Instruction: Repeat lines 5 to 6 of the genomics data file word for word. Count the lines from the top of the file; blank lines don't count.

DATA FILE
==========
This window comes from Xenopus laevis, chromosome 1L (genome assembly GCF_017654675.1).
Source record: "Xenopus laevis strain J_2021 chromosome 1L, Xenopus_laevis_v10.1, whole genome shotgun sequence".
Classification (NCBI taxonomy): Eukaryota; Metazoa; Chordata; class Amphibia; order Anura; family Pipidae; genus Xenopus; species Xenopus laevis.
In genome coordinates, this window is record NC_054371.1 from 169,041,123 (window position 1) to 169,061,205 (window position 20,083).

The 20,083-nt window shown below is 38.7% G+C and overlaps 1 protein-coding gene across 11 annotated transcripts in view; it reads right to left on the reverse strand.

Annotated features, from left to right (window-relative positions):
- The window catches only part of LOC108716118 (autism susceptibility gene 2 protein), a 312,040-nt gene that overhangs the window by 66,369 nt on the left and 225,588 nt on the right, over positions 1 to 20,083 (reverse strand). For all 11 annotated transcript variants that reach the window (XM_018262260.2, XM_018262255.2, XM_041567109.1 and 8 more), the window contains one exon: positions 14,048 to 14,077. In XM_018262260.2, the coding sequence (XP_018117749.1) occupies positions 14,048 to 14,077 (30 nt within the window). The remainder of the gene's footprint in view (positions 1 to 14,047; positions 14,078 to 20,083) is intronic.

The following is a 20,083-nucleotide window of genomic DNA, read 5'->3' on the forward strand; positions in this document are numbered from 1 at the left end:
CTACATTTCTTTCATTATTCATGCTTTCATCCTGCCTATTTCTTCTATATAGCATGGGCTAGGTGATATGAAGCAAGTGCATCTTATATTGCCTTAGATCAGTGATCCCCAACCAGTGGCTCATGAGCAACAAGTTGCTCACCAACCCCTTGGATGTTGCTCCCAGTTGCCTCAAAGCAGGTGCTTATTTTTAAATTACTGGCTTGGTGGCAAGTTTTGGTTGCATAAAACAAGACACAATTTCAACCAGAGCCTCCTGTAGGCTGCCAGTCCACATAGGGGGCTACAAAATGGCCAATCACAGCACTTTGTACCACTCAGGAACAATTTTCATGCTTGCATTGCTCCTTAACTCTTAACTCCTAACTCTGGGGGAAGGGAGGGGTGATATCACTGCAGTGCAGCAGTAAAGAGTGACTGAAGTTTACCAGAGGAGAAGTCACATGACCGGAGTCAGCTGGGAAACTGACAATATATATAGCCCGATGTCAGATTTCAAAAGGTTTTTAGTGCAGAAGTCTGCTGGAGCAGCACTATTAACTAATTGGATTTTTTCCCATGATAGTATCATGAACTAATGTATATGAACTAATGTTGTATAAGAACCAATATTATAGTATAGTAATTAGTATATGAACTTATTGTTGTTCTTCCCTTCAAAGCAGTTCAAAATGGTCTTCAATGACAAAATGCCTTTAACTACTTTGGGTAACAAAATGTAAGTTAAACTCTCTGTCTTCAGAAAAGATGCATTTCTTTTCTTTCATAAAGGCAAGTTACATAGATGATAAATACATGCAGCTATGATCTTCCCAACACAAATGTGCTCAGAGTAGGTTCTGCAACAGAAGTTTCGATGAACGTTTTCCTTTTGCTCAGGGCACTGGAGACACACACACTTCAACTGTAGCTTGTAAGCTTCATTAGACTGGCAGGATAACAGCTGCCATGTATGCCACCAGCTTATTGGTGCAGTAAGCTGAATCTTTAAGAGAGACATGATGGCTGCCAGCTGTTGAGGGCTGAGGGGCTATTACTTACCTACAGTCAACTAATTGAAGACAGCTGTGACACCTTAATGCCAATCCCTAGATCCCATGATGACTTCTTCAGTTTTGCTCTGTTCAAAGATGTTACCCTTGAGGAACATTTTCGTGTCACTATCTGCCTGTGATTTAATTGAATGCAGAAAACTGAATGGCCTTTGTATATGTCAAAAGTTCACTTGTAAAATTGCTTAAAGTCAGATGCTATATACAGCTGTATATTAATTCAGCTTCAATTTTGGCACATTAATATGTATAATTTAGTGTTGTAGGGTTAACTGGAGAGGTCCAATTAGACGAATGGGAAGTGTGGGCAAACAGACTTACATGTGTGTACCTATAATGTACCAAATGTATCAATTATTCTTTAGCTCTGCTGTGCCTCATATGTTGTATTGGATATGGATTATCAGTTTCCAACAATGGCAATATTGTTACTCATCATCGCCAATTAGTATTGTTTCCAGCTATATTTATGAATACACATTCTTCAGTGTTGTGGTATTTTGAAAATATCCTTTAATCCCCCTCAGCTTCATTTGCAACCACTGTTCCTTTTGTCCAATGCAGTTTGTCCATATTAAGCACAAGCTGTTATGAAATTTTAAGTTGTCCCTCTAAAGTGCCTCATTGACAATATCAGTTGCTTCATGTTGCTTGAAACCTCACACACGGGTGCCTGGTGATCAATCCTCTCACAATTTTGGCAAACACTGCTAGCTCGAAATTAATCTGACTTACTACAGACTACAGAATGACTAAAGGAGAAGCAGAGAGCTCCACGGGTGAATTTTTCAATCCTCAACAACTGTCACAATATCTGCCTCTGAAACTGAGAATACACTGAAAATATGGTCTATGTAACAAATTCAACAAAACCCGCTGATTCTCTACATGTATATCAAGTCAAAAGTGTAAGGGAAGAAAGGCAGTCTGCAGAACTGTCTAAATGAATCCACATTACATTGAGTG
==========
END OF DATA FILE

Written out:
The 20,083-nt window shown below is 38.7% G+C and overlaps 1 protein-coding gene across 11 annotated transcripts in view; it reads right to left on the reverse strand.

Annotated features, from left to right (window-relative positions):